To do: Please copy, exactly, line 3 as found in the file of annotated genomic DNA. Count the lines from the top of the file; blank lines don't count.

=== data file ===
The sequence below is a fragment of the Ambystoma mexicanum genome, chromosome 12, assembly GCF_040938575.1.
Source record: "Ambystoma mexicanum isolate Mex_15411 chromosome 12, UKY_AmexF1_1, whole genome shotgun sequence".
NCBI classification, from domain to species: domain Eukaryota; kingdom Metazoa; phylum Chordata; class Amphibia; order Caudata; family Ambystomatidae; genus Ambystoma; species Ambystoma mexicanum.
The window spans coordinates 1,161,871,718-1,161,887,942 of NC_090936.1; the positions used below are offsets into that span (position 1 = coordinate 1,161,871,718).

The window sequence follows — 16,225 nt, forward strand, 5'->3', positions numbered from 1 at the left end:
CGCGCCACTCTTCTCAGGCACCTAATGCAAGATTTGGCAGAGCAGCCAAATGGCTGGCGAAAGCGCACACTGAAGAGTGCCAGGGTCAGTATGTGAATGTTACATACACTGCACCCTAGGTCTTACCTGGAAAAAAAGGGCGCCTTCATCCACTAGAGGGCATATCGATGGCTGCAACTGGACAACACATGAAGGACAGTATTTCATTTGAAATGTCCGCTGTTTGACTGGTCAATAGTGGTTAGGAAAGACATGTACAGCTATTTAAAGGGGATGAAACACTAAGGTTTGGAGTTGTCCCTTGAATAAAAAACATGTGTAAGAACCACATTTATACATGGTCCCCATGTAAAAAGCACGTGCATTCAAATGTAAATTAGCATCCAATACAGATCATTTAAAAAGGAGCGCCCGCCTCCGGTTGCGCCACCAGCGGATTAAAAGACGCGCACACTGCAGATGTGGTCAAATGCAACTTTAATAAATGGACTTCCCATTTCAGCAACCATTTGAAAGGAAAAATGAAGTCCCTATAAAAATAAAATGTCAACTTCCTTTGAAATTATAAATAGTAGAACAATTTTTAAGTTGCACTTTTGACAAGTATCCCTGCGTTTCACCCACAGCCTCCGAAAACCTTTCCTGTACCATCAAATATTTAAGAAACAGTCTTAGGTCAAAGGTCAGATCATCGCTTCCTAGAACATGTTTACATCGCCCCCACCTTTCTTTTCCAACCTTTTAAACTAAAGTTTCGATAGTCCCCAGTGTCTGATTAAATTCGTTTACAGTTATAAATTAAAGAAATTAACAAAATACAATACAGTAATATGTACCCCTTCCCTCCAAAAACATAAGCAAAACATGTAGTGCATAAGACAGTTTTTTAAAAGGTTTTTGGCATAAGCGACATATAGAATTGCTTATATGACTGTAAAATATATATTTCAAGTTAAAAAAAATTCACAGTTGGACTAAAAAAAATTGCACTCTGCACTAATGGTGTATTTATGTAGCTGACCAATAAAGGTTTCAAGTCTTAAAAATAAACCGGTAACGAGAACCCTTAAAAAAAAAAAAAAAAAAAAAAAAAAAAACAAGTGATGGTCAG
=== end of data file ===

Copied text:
NCBI classification, from domain to species: domain Eukaryota; kingdom Metazoa; phylum Chordata; class Amphibia; order Caudata; family Ambystomatidae; genus Ambystoma; species Ambystoma mexicanum.